Child rights group: Thousands of children in Bicol missing out on learning

Published December 1, 2020, 1:27 PM

by Merlina Hernando-Malipot

A child rights organization on Monday expressed concern over the current situation of children who were affected by super typhoon “Rolly” in Bicol – especially those who continue to stay in makeshift homes, experience hunger, and miss out on schooling.

(Photo by Charism SAYAT / AFP / FILE PHOTO / MANILA BULLETIN)

More than a month after “Rolly” – the world’s most powerful typhoon ever to make a landfall in 2020 hit the Bicol region – Save the Children Philippines (SCP) said that “thousands of children still live in makeshift homes, facing extreme hunger, and missing out on learning.”

SCP’s Humanitarian Response Team was set to release on Tuesday the “Typhoon Rolly: One Month On” report which comprehensively covers the situation of affected children and families in terms of education, food security and livelihood, health and nutrition, water, sanitation, and hygiene, and child protection.

The group noted that a month since “Rolly” pummeled the Bicol region, thousands of families still face difficulty recovering and rebuilding their lives and economic conditions due to the massive destruction of their sources of livelihood and disruption of other essential services.

“Disasters leave deep scars on children’s well-being because they are exposed to traumatic events such as losing homes, seeing tremendous damages, and at times, witnessing the loss of lives,” said SCP Chief Executive Officer Atty. Alberto Muyot.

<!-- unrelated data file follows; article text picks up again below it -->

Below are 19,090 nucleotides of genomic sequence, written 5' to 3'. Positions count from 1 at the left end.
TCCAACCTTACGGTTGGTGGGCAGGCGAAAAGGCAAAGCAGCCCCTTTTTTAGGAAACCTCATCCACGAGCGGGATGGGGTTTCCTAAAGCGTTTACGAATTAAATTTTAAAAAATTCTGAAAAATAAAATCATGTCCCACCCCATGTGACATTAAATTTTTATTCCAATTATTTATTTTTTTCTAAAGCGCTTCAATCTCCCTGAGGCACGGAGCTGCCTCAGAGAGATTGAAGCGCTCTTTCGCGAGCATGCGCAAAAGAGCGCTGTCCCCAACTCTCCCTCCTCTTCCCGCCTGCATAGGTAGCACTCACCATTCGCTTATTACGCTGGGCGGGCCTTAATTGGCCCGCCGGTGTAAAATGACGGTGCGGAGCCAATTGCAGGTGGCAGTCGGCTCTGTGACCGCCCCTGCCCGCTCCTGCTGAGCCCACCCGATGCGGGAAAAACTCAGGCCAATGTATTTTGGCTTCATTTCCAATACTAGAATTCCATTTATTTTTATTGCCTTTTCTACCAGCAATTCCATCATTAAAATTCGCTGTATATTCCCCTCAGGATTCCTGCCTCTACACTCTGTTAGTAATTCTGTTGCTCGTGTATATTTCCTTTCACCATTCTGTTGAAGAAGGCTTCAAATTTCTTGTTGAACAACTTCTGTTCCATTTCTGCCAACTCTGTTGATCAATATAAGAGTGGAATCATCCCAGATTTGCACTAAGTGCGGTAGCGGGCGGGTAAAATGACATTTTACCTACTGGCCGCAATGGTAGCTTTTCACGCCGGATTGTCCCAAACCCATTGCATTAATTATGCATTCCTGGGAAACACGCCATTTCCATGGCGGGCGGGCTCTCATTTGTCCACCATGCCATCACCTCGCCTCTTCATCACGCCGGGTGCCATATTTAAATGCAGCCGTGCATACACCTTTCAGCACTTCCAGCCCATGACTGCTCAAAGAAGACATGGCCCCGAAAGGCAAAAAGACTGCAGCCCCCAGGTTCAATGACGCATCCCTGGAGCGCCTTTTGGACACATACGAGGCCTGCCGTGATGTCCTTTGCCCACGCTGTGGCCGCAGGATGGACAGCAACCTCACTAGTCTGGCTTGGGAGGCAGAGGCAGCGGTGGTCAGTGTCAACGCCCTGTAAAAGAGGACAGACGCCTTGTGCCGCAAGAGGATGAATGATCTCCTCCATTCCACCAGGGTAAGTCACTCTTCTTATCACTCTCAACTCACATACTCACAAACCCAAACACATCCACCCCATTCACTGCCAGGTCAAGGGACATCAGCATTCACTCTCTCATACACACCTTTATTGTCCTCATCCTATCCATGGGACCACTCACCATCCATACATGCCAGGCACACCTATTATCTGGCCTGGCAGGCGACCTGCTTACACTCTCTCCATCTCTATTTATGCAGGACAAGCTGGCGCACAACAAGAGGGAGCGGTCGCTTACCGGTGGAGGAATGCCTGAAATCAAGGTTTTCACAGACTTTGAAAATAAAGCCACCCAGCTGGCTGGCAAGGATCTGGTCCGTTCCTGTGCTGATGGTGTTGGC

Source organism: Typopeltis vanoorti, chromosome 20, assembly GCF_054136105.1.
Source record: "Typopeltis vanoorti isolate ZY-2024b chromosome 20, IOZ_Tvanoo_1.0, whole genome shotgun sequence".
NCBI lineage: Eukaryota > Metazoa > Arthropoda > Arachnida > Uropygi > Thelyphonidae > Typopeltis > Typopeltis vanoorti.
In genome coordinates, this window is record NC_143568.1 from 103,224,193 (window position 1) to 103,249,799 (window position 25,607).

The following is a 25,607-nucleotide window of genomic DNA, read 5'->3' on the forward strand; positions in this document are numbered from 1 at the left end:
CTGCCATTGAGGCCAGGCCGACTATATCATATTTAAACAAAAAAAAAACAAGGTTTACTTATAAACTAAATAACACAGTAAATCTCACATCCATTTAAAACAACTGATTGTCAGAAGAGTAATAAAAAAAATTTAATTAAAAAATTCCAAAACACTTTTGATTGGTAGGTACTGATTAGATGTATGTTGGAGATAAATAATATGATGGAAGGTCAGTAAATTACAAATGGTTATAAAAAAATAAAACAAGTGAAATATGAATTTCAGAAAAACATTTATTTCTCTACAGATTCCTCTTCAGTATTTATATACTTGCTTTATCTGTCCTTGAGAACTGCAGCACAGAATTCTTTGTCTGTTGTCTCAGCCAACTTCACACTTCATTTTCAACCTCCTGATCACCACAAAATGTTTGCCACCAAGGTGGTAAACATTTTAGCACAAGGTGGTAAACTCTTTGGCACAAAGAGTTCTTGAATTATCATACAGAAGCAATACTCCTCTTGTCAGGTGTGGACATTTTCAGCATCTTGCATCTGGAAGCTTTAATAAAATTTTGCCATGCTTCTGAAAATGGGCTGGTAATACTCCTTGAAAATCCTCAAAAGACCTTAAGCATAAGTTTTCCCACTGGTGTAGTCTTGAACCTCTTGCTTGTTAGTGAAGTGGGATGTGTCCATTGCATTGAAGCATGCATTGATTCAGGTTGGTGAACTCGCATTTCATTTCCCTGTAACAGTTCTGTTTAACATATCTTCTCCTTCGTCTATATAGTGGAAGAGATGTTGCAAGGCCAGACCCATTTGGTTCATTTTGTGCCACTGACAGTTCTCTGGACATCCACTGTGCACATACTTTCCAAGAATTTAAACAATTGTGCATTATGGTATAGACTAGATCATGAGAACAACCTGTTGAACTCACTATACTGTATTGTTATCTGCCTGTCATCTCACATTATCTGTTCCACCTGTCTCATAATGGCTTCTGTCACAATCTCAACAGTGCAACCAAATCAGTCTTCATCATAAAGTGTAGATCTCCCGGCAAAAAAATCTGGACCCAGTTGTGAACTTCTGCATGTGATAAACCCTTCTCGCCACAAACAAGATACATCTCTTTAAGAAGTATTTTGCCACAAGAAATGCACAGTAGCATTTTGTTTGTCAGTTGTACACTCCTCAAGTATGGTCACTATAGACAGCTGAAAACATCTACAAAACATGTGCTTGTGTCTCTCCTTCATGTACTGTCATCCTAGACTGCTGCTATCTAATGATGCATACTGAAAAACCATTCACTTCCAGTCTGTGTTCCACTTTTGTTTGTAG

Muyot, who is also a former Department of Education (DepEd) Undersecretary, explained that climate-related disasters also disrupt children’s learning, destroy homes, educational facilities, health centers, and other infrastructure critical to children’s well-being. “Children who were affected by disasters need to go back to learning, to establish normalcy and routine in their lives,” he added.

SCP has launched a series of integrated response activities to support the needs of some 50,000 most vulnerable children and families in the provinces of Camarines Sur, Albay, and Catanduanes.

These include education in emergencies, programs on child protection, health and nutrition, mental health and psychosocial support (MPSS), as well as water, hygiene, and sanitation.

SCP Health and Nutrition Advisor Dr. Amado Parawan also provided support to the health personnel of Tiwi, Albay on screening, referral, and treatment of severely acute malnourished, and moderately acute malnourished children.

The SCP is also set to establish a satellite office in Catanduanes to support 1,200 families with unconditional multi-purpose cash assistance to help them get back on their feet. The disbursement of cash assistance will be facilitated by the Philippine Postal Corporation.

The child rights organization has helped some 2,000 families, including 3,755 children by distributing life-saving items such as 3,000 plastic sheets for emergency shelter, family hygiene kits, water kits, and 1,000 household kits, as well as 2,000 boxes of face masks and 4,000 bottles of alcohol for COVID-19 protection.

 
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